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Mark Cuban allegedly consulted with a former FBI agent about investigating and suing the NBA in 2006

Mark Cuban allegedly consulted with a former FBI agent about investigating and suing the NBA in 2006

The Dallas Mavericks lost the 2006 NBA Finals mainly because the team failed to close out a series of even, coin-flip games, and because the squad had no answer for Dwyane Wade in his peak. Few teams did back then, and it’s why the Heat won the title that year and why Wade nearly dragged an injured Miami squad to the Finals the year before.

Dallas Mavericks owner Mark Cuban, reportedly, wanted to know if there were other, less blindingly obvious reasons behind his team’s 4-2 series defeat. Because Wade averaged a staggering 16.2 free throws per game in the series, Cuban reportedly hired an FBI investigator to see if the Heat had help from the referees, the NBA, or any number of black helicopters along the way.

From the finale to John Canzano’s five-part series on the NBA’s ongoing image issues with his referees, via Pro Basketball Talk:

During the 2006 NBA Finals, Cuban was frustrated after a Game 5 loss to the Heat, and went on the floor to vent to official Joe DeRosa, glaring, too, at Stern in the stands. Earlier that same playoffs Cuban also criticized how the officials are selected for the playoffs. He was fined $450,000 for those two incidents….

Retired FBI agent Warren Flagg, a 20-year veteran of the bureau, said he consulted with Cuban after that playoff debacle. Flagg now runs his own New York-based investigation and security firm. He looked deep into officiating, as Flagg said, Cuban was considering a lawsuit.

“Cuban asked me what he should do,” Flagg said of the 2006 Finals. “I told him, ‘Sue and you’ll win your case,’ but he knew he’d be killing the Golden Goose.”

When asked about his discussions with Flagg, Cuban said: “I don’t remember.”

Even if Cuban does, he’s likely not going to admit to such, and the bravado behind Flagg’s assertions that he’d definitely win a case against the NBA over referee calls is the height of ridiculousness. It wasn’t about the “Golden Goose.” There was nothing there.

Fans might recall Miami’s comeback win in the series, and look to those 16 free throws a game (and especially the 25 Wade took in Game 5), while forgetting the context of what we’re dealing with.

You’ll recall …

1. Adrian Griffin, Jason Terry and Devin Harris could not guard Dwyane Wade. Griffin and Terry could not stay in front of him, and Harris was too thin and too excitable. Wade contributed relatively modest numbers against the Heat in two regular-season games, but that was because he was guarded by the quicker, younger and stronger Marquis Daniels in one game, and because teammate Shaquille O’Neal had one of his best games of the season in another.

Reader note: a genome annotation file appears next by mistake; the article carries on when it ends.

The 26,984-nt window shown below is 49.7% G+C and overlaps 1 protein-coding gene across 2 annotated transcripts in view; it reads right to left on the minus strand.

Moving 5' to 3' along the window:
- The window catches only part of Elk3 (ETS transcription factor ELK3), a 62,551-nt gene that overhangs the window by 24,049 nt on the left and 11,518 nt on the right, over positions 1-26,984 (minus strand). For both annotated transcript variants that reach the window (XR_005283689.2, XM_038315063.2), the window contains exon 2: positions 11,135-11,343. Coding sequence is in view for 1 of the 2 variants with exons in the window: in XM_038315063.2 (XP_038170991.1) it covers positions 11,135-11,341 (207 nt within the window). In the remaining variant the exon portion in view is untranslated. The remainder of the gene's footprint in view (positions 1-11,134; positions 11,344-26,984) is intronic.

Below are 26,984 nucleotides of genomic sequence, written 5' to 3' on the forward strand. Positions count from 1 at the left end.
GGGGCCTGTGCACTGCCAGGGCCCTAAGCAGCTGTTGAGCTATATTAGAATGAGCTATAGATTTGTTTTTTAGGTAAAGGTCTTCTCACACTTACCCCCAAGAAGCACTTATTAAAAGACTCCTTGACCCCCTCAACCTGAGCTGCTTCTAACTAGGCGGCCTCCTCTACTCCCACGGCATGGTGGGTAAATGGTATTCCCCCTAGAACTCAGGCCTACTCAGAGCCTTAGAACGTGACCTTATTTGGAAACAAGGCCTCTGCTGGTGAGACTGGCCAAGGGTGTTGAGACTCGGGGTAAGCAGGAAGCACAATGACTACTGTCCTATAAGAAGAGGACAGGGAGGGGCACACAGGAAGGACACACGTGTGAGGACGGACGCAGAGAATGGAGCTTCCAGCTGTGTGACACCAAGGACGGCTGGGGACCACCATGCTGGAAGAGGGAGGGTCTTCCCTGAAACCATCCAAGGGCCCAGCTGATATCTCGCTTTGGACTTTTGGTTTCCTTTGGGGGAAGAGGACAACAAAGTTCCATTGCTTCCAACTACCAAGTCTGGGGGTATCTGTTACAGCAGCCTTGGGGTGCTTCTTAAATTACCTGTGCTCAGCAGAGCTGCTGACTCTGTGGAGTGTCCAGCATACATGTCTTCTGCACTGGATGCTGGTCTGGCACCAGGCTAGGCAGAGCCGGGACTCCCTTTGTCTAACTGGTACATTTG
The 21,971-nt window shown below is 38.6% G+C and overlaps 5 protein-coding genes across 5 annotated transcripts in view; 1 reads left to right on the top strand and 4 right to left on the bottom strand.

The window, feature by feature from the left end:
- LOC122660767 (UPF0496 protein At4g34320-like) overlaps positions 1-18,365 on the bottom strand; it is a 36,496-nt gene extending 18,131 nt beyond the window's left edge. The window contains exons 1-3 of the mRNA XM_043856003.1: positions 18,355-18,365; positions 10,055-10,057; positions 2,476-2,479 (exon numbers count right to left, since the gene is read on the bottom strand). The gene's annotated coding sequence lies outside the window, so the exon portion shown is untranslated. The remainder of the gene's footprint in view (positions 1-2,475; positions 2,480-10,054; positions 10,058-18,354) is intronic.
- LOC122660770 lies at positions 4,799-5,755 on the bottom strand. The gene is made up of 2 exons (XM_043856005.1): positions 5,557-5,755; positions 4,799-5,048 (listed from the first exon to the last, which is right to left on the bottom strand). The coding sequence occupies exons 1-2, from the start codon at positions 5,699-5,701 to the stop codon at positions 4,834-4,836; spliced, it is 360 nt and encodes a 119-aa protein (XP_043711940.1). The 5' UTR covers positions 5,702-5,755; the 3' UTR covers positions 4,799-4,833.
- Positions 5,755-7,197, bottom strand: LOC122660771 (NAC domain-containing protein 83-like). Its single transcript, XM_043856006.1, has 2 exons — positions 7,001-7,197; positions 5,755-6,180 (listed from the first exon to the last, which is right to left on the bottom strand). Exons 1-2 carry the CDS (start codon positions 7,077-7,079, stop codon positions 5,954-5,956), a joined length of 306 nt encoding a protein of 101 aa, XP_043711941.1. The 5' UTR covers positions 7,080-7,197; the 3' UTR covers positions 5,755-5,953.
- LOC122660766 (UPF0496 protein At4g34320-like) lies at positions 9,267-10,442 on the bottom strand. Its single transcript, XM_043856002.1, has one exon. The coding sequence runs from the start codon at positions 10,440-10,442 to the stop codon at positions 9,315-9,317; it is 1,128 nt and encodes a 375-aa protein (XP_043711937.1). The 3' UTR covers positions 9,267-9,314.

2. The NBA was in the middle of a huge cultural shift in that season and the previous one. Hand checks were absolutely out. You could not touch a guy on his way to the hole from anywhere on the court, and some teams, players and coaches were slower to adapt than others. The Mavericks enjoyed terrific seasons in 2005 and '06 because the team was so damn talented, but Griffin, Erick Dampier and Terry just could not get away from trying to hand check or hit in the lane, and as a result the free throws piled up.

3. Mavericks head man Avery Johnson was outcoached. Miami boss Pat Riley maneuvered expert sets late in contests, save for one stroke of luck with the ancient Heat guard Gary Payton hitting an eventual game-winner, and it boggled the mind as to why Johnson continued to insist both Griffin and Terry play Wade with slow feet and outstretched arms. And that’s on top of the misuse of Daniels, then in his third season. He was the perfect Wade antidote, and yet we were all left screaming at the TV while Johnson continually ignored him in favor of Griffin.

Wade saw all this, he knew he could get to the line any time he put his head down, and the referees called a consistent – if frustrating and maddening to watch because of all the breaks in the action – series. It’s true there were some TERRIBLE calls, especially late in games on bang-bang plays, but it’s not because the NBA had it in for the Mavericks. Not for a team playing in a market larger than Miami’s, with an international superstar the NBA could market to no end in the months leading up to the FIBA world championships.

There was no fix worth investigating, no lawsuit worth chasing down. The Mavs lost three very close games against a championship team because both their players and coaches failed to adapt on the fly, and they were blown out in another game that saw Dirk Nowitzki shoot 2 of 14 from the floor.

It wasn’t the Golden Goose that cost Dallas that championship. We remember.

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